PARKERSBURG - Jackson County's largest employer will be a key parts supplier in a $2 billion deal with a European airplane company, officials said.
Constellium Rolled Products in Ravenswood will help make jet frames for Airbus and its parent company, European Aeronautic Defence and Space Co, the company said.
The multi-year agreement is worth about $2 billion. Its plants in Ravenswood, Issoire, France and Sierre, Switzerland, will supply Airbus aluminium rolled products for airframes including wing skin panels and stringers, aero-sheets for fuselage panels and rectangular and pre-machined plates for structural components.
"This bodes well for Jackson County," said Mark Whitley, executive director of the Jackson County Development Authority.
Constellium has been successful in diversifying its products, Whitley said. Earlier this year, the company dedicated its new $46 million, 30 million pound aluminum stretcher, the world's largest and most powerful.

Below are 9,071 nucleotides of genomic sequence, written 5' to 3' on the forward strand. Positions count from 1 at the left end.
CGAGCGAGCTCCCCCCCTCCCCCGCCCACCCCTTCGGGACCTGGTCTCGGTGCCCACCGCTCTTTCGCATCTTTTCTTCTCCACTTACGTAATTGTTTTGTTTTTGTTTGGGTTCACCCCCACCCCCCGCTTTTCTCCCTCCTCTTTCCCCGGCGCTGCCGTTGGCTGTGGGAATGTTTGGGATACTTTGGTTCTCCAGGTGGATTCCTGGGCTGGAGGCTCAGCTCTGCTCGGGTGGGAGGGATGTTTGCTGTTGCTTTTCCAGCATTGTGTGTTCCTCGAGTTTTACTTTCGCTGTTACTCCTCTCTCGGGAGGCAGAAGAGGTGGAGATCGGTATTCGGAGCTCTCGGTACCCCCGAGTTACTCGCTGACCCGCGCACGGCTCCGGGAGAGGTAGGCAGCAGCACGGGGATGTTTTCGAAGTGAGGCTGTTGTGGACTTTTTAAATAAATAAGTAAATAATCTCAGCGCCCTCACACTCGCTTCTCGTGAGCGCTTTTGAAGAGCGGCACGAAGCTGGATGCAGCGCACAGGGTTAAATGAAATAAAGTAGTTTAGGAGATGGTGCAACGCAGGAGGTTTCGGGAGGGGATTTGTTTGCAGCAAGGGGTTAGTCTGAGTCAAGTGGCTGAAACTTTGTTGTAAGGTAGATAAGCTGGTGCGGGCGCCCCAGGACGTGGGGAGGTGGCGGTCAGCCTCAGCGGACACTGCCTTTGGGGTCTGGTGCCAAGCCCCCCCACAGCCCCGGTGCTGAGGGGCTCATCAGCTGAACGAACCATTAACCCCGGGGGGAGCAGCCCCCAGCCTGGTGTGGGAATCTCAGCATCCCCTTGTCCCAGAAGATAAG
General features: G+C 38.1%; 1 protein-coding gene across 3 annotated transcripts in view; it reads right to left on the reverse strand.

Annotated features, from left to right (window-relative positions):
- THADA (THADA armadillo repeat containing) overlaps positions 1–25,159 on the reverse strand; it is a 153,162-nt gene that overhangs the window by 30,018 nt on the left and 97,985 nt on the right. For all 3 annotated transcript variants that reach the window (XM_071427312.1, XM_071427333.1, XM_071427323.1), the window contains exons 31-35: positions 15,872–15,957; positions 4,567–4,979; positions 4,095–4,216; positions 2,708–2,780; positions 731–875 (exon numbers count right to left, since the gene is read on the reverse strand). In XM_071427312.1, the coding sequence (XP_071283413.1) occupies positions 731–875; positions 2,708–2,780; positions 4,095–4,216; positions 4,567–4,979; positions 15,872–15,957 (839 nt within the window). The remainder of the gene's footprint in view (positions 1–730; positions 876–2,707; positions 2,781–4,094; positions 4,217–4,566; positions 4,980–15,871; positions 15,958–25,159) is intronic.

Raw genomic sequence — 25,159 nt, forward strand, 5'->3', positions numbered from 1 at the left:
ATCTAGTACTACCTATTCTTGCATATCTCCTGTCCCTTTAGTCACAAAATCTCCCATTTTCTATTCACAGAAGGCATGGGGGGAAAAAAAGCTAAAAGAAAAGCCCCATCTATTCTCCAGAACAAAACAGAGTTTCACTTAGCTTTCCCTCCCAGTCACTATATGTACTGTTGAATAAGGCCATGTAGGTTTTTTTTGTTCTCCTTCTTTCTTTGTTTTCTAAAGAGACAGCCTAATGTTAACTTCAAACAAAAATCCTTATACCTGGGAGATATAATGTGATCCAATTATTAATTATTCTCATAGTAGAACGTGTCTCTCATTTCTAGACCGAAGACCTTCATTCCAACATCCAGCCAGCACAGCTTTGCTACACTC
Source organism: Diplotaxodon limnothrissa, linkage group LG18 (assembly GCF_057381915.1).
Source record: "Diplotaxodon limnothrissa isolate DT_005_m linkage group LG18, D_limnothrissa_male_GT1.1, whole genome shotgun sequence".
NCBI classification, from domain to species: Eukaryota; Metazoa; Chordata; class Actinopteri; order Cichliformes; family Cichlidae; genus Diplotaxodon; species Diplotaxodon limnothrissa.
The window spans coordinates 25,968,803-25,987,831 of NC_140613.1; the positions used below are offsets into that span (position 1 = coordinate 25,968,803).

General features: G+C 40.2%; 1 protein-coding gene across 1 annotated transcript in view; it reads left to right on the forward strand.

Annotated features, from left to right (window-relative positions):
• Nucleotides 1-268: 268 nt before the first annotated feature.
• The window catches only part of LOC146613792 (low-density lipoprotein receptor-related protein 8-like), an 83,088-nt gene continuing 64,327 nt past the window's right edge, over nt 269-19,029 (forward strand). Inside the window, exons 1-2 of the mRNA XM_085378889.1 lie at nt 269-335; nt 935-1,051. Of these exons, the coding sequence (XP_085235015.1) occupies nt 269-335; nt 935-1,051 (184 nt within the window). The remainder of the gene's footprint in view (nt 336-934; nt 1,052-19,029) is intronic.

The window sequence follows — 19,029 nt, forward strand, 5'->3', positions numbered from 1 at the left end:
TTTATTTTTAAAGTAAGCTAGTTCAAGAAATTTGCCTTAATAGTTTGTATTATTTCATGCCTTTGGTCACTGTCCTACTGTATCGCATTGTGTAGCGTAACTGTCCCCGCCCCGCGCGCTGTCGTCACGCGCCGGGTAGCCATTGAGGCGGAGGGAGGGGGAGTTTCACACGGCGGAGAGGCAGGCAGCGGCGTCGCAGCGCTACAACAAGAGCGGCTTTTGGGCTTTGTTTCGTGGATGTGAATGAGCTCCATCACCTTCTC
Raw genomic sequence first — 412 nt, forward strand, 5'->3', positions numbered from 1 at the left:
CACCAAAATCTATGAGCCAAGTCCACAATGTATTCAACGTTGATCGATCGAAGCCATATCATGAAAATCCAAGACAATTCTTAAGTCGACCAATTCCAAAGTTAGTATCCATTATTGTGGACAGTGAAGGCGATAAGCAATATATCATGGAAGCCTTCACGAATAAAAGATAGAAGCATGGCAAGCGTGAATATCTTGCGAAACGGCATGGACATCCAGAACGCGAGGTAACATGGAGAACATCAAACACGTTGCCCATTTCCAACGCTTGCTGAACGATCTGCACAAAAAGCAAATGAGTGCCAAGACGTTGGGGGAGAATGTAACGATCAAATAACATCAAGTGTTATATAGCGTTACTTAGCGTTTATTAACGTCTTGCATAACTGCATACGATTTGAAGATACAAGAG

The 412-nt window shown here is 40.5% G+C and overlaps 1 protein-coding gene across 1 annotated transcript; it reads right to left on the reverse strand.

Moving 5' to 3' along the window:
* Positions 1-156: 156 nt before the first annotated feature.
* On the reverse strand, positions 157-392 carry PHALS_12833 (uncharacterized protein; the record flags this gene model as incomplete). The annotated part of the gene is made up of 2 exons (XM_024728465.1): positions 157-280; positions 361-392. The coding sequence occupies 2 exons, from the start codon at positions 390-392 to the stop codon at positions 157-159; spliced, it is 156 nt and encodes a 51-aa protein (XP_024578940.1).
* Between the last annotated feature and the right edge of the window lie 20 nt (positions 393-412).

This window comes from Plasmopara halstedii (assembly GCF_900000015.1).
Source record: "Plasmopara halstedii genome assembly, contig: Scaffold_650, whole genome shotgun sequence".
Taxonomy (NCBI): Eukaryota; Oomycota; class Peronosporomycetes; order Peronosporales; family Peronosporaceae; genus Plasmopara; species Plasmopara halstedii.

The plant in Ravenswood employs 1,000 people.
"This agreement is a significant accomplishment for Constellium. Through our partnership, we have a unique opportunity to work even more closely with Airbus to further develop innovative aluminium processes and designs," said Christophe Villemin, president of Constellium's Global Aerospace Division. "We are also eager to see our collaboration explore the full potential of aluminium technologies in future aircraft programs."
Ravenswood produces aluminum plate for aerospace and defense markets and coil products for transportation, marine and industrial uses.
"We are really excited about the things that are happening at Constellium," Whitley said.
The announcement comes during negotiations to re-start Ravenswood Aluminum. Those talks have snagged on electricity.
Aluminum from Constellium also will be used across all key Airbus and European Aeronautic programs, in particular with the evolution of the A320 family with advanced solutions for upper and lower wing skin panels, the company said.
Constellium also collaborates on the longest 34-meter wing panels and largest structural components seen to date in the aviation industry.